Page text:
Friday, August 29, 2014

Feds balk at court’s order to explain no-fly list selection process The US shouldn't place innocent people on the no-fly list, lawyer says.

The Obama administration is fighting a federal judge's order requiring it to explain why the government places US citizens who haven't been convicted of any violent crimes on its no-fly database.

The administration is challenging the demand from US District Judge Anthony Trenga, who is presiding over the Virginia federal court case. In asking Trenga to reconsider his August 6 order, the government responded last week: "Defendants request clarification of the purpose of the requested submission so that defendants may respond appropriately."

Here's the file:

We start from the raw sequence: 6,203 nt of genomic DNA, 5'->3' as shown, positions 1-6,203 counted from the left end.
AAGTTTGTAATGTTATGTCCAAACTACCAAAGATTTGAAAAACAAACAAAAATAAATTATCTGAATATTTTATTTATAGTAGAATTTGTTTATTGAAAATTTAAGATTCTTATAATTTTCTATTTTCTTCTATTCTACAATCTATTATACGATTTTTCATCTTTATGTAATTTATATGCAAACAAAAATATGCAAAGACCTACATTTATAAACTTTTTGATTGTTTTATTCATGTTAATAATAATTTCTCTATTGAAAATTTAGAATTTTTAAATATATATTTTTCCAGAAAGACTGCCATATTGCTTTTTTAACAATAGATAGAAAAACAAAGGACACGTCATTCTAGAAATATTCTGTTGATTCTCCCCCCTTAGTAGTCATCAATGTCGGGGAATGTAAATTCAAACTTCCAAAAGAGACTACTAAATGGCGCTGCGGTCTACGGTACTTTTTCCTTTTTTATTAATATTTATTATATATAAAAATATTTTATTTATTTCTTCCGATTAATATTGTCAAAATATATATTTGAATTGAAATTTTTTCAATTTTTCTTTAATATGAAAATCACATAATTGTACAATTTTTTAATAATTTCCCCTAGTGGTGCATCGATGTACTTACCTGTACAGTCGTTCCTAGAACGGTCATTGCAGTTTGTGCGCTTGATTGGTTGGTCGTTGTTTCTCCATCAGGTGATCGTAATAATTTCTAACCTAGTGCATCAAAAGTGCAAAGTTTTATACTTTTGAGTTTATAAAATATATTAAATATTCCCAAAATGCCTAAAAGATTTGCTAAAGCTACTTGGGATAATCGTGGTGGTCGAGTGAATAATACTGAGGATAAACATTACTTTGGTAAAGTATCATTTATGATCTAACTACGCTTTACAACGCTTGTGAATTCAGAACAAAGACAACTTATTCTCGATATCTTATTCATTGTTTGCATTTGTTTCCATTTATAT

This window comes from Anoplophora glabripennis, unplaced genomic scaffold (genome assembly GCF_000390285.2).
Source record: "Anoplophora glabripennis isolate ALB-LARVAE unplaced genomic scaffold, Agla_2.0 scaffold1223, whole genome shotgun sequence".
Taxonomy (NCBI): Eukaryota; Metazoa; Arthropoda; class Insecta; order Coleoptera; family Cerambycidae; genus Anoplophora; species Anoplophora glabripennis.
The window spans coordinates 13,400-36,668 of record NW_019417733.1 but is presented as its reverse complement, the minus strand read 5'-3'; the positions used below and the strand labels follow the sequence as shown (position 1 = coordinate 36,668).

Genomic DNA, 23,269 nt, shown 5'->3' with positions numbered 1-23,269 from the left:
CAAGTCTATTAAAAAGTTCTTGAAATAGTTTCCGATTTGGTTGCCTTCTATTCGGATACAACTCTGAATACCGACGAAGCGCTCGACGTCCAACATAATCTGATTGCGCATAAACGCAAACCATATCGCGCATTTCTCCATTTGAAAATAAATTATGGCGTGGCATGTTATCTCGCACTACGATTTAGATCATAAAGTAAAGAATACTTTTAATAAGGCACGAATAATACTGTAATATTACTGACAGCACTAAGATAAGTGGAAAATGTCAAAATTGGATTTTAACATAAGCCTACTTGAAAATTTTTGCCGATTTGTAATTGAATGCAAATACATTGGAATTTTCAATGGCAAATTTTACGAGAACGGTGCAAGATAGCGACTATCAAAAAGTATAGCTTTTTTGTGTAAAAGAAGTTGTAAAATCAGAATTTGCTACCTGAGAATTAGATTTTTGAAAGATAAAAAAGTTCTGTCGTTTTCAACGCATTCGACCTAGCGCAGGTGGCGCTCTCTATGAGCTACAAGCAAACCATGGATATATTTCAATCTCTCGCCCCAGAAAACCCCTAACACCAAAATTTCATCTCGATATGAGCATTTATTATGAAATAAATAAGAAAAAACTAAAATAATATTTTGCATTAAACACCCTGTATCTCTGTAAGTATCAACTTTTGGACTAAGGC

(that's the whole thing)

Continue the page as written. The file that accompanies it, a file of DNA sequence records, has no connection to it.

Trenga's decision is among a series of setbacks to the government's insistence that any serious discussion about the no-fly list—about how people get on or off it—would amount to a national security breach.

A federal judge in June, for example, ruled that the Department of Homeland Security's method for the public to challenge placement on a no-fly list is unconstitutional. The government was ordered to revise the removal process, which was called "wholly ineffective." And just last month, a government manual on how the authorities place people on the no-fly database—being a terrorist not required—was leaked and published by The Intercept.

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